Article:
So at the UNCF, we're, we’re not big idea people. We're not ideological. We're just trying to move a needle. And the needle that we've been trying to move for 70 years is getting African-American kids to and through college. We started doing that at the end of World War II in 1944. We couldn't do it by ourselves. And we worked with business leadership in this country, John D. Rockefeller (Inaudible) our first campaign with $750,000 in 1944. And over the 70 intervening years, we've raised $4 billion (inaudible).
Prescott Bush was on that first committee. You know, Eli Lilly was alive and well. (Inaudible) and Paul Mellon, a whole a lot of wonderful people wrote checks, but they did it in order to help people help themselves. And today all we want to do is we want to give more college-ready high school graduates a chance to earn a college degree and live their life. And so, I'm here working with, in this partnership, because this is what we've been doing for 70 years, and we've got to do a whole lot more.
More than once Lomax joked affectionately with “Charles” Koch about their partnership. He mocked critics who were uncomfortable with the UNCF producing “Koch scholars” as somehow promoting “mind control,” and defended its focus on free market economics. Nobody can say the Kochs and their friends "don’t know anything about running a business,” he said, and the program might help students get jobs at “great companies like Koch Industries:”
One of the criticisms we got from this was – mind control.
They have not met the kids – I can’t control my own kids.
What I will tell you is that students want the opportunity to pursue their academics without worrying about how they're going to pay. And this is going to give good students the chance to focus what they need to focus on (inaudible). We’re going to focus on two areas that they're going to work on across institutions and in the network, and that is entrepreneurship and innovation. And the only thing I will tell you that African-American kids want more than a college degree is a successful career, and many of them want to work for great companies like Koch Industries and a whole lot of them want to start there. And so, I think that the one thing that we're not hearing is that these folks don't know anything about running a business. And so, we're expecting that our students are going to [get] a chance to learn from their successes.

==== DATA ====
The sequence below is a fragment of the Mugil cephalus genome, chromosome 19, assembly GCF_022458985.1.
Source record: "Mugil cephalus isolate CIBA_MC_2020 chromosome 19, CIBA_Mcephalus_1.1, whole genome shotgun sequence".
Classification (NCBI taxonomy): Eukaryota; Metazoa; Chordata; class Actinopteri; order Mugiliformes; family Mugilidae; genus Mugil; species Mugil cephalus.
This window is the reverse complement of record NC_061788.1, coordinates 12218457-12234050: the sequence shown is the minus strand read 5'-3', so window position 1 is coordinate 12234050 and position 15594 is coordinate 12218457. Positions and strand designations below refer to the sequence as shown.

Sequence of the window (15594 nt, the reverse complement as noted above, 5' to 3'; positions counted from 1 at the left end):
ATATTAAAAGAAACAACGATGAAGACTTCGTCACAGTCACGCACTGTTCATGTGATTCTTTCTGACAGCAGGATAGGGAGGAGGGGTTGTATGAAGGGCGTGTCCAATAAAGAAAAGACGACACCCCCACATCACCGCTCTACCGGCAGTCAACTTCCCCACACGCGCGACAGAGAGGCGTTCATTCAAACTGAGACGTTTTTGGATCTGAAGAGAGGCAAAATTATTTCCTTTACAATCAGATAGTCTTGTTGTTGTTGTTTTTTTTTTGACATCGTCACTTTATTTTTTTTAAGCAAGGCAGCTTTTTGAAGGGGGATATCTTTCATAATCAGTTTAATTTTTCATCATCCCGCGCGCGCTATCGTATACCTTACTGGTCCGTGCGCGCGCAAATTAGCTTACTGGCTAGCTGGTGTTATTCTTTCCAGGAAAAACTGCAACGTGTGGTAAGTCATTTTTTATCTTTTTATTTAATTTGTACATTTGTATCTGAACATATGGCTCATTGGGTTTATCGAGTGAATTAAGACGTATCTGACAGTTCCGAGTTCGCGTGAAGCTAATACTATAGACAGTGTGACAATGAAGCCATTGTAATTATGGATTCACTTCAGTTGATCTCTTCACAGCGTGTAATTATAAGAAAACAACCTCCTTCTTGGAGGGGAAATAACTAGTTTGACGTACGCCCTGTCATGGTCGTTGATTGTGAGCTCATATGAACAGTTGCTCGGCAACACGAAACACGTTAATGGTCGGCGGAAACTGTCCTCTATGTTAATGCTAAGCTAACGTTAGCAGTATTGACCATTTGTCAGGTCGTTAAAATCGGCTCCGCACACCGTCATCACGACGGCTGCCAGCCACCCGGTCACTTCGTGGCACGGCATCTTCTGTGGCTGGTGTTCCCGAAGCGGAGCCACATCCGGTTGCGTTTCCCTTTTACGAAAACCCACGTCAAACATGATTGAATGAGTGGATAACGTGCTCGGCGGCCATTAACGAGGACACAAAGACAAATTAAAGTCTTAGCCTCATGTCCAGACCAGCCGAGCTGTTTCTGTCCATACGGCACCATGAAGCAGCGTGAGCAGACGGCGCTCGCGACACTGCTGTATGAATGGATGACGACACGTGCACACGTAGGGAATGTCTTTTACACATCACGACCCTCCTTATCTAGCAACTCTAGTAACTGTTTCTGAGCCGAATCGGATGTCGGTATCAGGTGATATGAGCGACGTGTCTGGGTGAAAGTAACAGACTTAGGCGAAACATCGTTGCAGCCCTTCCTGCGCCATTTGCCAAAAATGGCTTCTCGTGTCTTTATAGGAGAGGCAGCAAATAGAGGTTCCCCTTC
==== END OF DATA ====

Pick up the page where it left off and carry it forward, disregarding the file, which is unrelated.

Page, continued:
Norman Reimer likewise thanked the Kochs for their “investment” in his work, and described working across ideological lines on issues of over-criminalization, including co-authoring a report with former Attorney General (and Koch-funded architect of the government shutdown) Edwin Meese. To be fair, the bipartisan work on criminal justice issues that Reimer described is genuinely robust and potentially important.
But it was the UNCF partnership that Koch Industries communications director Steve Lombardo singled out in his remarks about success stories. Lombardo explained that he and Lomax “stuck to our message,” which he said resulted in a respectful, widely republished AP story and a mostly positive social media response: